After graduating in physics and obtaining a masters degree in geophysics (Utrecht University), he worked for 4 years at the Royal Netherlands Meteorological Institute and completed a PhD (‘Some Model Studies on the Ice Age Problem’). In 1980 Oerlemans accepted a research position at Utrecht University and became full Professor of Meteorology in 1989.
He built up a research group of high international standing, with a focus on Ice, Climate, and Sea Level Change. With a combination of field experiments, satellite observations, and computer simulation, this group has contributed much to the understanding of ice-climate interactions on time scales ranging from decades to millions of years.
He has held part-time positions at the University of Leuven (Belgium), the University of Stockholm (Sweden), and the Alfred-Wegener-Institut für Polarforschung (Germany). He is co-founder and board member of the GlaciersAlive Association.
In 1995, at the request of the European Science Foundation, Oerlemans initiated and organized an international 2-week course for PhD students entitled “Glaciers and Ice Sheet in the Climate System”. This course quickly became very popular and has been organized ever since. For his efforts Oerlemans received the Richardson Medal of the International Glaciological Society (in 2021). Among his honors are the Dutch Spinoza Prize (2011), an Academy Professorship (2007) and the Julia and Johannes Weertman Medal in 2008.
Results of Oerlemans’s research have been reported in 4 monographs and 233 peer-reviewed articles (93 as first author, 10 in Nature/Science).
He is also a passionate Argentinian tango dancer and musician. Either on the guitar or double bass he has performed many times at tango events in the Netherlands, Sweden, Austria and Switzerland.
Among his most important publications:
Oerlemans, J., Kohler, J., Luckman, A. (2022). Modelling the mass budget and future evolution of Tunabreen, central Spitsbergen. The Cryosphere 16, 2115-2126, https://doi.org/ 10.5194/tc-16-2115-2022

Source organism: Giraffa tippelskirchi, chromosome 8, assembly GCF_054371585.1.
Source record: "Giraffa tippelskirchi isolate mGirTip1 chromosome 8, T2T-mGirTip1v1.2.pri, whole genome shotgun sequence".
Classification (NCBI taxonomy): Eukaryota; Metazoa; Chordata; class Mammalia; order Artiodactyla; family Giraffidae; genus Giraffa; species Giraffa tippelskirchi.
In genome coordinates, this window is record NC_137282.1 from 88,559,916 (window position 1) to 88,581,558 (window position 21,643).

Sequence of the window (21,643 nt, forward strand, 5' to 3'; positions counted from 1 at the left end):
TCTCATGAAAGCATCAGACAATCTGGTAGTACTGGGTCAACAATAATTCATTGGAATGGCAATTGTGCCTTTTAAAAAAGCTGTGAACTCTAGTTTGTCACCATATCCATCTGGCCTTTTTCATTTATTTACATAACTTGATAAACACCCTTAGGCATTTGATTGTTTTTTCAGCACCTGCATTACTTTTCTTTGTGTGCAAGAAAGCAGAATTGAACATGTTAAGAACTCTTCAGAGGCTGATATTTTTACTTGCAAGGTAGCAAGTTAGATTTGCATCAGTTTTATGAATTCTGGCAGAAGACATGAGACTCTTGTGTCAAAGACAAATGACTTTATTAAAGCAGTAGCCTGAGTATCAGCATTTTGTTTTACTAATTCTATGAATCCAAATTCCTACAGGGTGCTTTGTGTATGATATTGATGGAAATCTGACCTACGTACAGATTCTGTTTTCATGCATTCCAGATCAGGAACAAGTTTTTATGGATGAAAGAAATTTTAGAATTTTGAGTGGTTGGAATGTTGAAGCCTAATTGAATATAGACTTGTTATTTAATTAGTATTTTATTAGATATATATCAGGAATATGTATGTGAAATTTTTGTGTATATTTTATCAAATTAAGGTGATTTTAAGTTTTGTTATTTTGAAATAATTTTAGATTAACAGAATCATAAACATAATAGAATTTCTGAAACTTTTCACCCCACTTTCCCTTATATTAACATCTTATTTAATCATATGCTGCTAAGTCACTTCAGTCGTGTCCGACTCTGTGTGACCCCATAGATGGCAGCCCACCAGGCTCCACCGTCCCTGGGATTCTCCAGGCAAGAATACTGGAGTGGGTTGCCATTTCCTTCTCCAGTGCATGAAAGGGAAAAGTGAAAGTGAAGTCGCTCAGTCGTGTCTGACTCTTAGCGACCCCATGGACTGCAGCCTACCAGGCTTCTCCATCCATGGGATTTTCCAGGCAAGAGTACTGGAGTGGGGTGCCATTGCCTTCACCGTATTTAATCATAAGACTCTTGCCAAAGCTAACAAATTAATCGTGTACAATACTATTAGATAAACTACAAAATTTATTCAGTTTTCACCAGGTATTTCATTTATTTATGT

Oerlemans, J., Haag, M., Keller, F. (2017). Slowing down the retreat of the Morteratsch glacier, Switzerland, by artificially produced summer snow: a feasibility study. Climatic Change 145, 189-203, doi 10.1007/s10584-017-2102-1
Van Pelt, W.J.J., Oerlemans, J. (2012). Numerical simulations of cyclic behaviour in the Parallel Ice Sheet Model (PISM). Journal of Glaciology 58, 347-360, doi: 10.3189/2012/JoG11J217
Oerlemans, J. (2005). Extracting a climate signal from 169 glacier records. Science 308, 675-677; 10.1126/science.1107046
Oerlemans, J. (2004). Correcting the Cenozoic deep-sea temperature record for Antarctic ice volume. Palaeogeography, Palaeoclimatology, Palaeoecology 208 (3), 191-201
Oerlemans, J., Anderson, B., Hubbard, A., Huybrechts, Ph., Johannesson, T., Knap, W.H., Schmeits, M., Stroeven, A.P., Van de Wal, R.S.W., Wallinga, J., Zuo, Z. (1998). Modelling the response of glaciers to climate warming. Climate Dynamics 14, 267-274
Oerlemans, J. (1989). A projection of future sea level. Climatic Change 15, 151-174
Oerlemans, J. (1984). Numerical experiments on glacial erosion. Zeitschrift f. Gletscherkunde und Glazialgeologie 20, 107-126
Oerlemans, J. (1982). A model of the Antarctic Ice Sheet. Nature 297, 550-553
Among their joint publications:
EPICA Community Members, including Dahl-Jensen, D. & Oerlemans, J. (2004). Eight glacial cycles from an Antarctic ice core. Nature 429, 623-628. doi: 10.1038/nature02599
EPICA Community Members, including Dahl-Jensen, D. & Oerlemans, J. (2006). One-to-one coupling of glacial climate variability in Greenland and Antarctica. Nature 444 (7116), 195-198. doi: 10.1038/nature05301
Oerlemans, J., Dahl-Jensen, D., Masson-Delmotte, V. (2006). Ice sheets and sea level. Science 313, 1043-1044.